A poignant and finely crafted novel about the arrival of the West Indian cricket team in small-town Australia. From the winner of the Miles Franklin Award.
Steven Carroll was born in Melbourne. His first novel, Remember Me, Jimmy James, was published in 1992. The Art of the Engine Driver (2001) and The Gift of Speed (2004) were shortlisted for the Miles Franklin Award, which the final book in the trilogy, The Time We Have Taken, won in 2008. Steven Carroll lives in Melbourne with his partner and son.
It is the summer of 1960–61 and the West Indian cricket team is playing in Australia. The drama and emotion of that particular cricket season, both on and off the field, is an effective backdrop to this compelling story about realising one’s strengths and overcoming one’s weaknesses. Michael and his parents, Vic and Rita, are a fragile family, living in a small community where dreams and secrets are constantly simmering beneath the surface, testing all sense of hope and security. Cricket-obsessed Michael is training to be the ultimate fast-bowler, caught up in the fever of the game even as he begins to discover new feelings for the beguiling Katherine Marsden. Meanwhile, his parents’ relationship strains under the weight of depression and secrecy. When Michael’s dying, guilt-ridden grandmother comes to stay and he also discovers the local factory owner’s secret, Michael’s summer starts to take on new dimensions. If you enjoyed Steven Carroll’s The Art of the Engine Driver this latest offering is a must-read. While readers will recognise some recurring characters, be assured that this is not just a sequel. Carroll’s gift for evocative storytelling reaches new depths here and the result had me captivated. Kabita Dhara is fiction buyer at Dymocks Melbourne. C. 2004 Thorpe-Bowker and contributors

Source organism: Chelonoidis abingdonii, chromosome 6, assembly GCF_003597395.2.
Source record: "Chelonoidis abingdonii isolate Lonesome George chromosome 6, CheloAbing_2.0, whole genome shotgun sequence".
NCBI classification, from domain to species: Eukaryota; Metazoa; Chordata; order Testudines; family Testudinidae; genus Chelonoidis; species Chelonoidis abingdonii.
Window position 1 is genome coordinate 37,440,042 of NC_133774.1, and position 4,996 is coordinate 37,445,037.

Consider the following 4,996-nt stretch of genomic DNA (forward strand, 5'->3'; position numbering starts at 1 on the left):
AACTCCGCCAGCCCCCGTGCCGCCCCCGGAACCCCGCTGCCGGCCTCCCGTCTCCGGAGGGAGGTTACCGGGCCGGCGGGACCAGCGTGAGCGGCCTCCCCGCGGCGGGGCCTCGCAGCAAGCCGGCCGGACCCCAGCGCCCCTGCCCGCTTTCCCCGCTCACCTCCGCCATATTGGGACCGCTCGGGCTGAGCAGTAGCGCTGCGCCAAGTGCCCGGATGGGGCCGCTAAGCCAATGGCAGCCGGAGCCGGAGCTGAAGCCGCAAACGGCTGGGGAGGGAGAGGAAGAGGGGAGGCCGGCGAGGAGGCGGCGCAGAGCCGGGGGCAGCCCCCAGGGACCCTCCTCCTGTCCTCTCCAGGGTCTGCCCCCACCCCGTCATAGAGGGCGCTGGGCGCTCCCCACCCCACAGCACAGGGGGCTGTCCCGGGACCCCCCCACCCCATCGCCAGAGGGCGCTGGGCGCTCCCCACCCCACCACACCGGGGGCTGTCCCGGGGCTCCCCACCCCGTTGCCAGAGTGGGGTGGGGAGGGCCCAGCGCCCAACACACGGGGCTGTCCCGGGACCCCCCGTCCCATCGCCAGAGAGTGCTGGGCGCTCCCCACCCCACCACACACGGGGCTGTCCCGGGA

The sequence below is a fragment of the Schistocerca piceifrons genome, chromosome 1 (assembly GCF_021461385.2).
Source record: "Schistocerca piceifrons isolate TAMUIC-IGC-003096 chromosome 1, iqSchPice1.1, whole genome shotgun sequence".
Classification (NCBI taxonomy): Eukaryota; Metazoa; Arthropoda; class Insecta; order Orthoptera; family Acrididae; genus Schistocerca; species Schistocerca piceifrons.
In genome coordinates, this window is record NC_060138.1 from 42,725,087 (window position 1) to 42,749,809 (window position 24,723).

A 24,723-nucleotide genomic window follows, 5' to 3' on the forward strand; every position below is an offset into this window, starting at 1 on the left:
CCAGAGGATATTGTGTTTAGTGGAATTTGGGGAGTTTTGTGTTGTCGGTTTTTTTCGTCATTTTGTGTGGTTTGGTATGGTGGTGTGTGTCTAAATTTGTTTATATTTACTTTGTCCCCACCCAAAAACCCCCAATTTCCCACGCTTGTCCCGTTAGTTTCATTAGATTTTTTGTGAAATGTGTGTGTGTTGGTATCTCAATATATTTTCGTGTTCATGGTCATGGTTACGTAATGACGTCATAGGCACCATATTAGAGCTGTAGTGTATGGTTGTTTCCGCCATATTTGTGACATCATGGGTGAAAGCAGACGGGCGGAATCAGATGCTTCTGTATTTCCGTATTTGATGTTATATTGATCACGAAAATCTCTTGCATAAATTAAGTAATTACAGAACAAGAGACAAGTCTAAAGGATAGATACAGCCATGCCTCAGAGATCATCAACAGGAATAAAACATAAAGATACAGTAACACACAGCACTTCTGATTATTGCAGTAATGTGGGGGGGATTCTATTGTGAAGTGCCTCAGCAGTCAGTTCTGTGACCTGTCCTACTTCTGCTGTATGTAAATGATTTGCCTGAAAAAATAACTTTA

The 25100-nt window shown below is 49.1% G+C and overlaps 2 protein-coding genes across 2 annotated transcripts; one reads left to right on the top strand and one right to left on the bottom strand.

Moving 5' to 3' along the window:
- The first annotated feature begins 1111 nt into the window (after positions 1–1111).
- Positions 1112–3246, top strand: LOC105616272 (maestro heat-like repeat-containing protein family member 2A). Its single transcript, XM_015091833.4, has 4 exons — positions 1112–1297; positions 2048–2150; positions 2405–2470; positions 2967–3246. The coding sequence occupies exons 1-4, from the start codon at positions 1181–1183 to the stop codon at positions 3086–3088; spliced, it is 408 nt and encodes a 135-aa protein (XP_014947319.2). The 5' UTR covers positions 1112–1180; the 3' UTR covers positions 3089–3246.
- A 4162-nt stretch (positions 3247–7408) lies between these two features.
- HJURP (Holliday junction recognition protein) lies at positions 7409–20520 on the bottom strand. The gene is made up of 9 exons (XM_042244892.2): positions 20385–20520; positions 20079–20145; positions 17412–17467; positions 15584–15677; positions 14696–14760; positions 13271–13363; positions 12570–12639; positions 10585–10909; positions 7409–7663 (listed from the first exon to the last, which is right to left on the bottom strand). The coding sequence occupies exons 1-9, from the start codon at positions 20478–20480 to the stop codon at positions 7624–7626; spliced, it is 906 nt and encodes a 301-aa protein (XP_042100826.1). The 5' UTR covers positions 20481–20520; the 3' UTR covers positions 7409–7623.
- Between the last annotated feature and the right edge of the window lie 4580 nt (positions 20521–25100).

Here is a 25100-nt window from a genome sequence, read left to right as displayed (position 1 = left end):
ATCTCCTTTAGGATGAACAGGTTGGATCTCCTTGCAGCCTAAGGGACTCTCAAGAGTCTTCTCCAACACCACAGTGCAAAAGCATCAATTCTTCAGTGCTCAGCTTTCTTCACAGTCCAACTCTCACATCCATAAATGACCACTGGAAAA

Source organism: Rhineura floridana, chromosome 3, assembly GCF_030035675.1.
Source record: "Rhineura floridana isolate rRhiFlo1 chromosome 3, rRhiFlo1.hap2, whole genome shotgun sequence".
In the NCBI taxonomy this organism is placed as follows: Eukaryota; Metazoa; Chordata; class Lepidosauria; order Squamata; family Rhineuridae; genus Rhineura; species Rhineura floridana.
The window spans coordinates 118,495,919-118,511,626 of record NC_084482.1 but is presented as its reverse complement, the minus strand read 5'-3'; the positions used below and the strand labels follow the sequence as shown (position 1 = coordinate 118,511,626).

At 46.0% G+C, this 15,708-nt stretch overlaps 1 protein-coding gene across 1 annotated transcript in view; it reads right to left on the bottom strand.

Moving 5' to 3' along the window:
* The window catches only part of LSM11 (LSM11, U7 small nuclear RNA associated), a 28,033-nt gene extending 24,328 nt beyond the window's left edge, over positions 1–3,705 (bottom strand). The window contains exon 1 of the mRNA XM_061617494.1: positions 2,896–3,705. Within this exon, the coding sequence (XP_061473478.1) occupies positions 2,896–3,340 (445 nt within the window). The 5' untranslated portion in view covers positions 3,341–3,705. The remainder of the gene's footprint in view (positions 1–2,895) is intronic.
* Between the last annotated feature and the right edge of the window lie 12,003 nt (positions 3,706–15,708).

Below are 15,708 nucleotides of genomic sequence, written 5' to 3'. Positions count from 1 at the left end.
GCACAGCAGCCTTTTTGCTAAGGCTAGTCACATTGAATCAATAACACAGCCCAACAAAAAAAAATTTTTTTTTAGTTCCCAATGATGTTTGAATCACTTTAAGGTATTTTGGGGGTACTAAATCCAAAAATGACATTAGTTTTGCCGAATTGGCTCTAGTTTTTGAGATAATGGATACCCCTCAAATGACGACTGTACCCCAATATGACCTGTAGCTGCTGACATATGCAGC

If, as they say, the past is another country, then Carroll is the
ideal guide * Sydney Morning Herald *
Exquisite . . . There are times in this book where I paused to admire the subtle craft of what Carroll is doing. Every piece of this book is sanded and planed and perfectly joined * The Age *
A must read * Australian Publisher & Bookseller *
An elegantly simple yet carefully crafted and stylishly narrated story * Good Reading *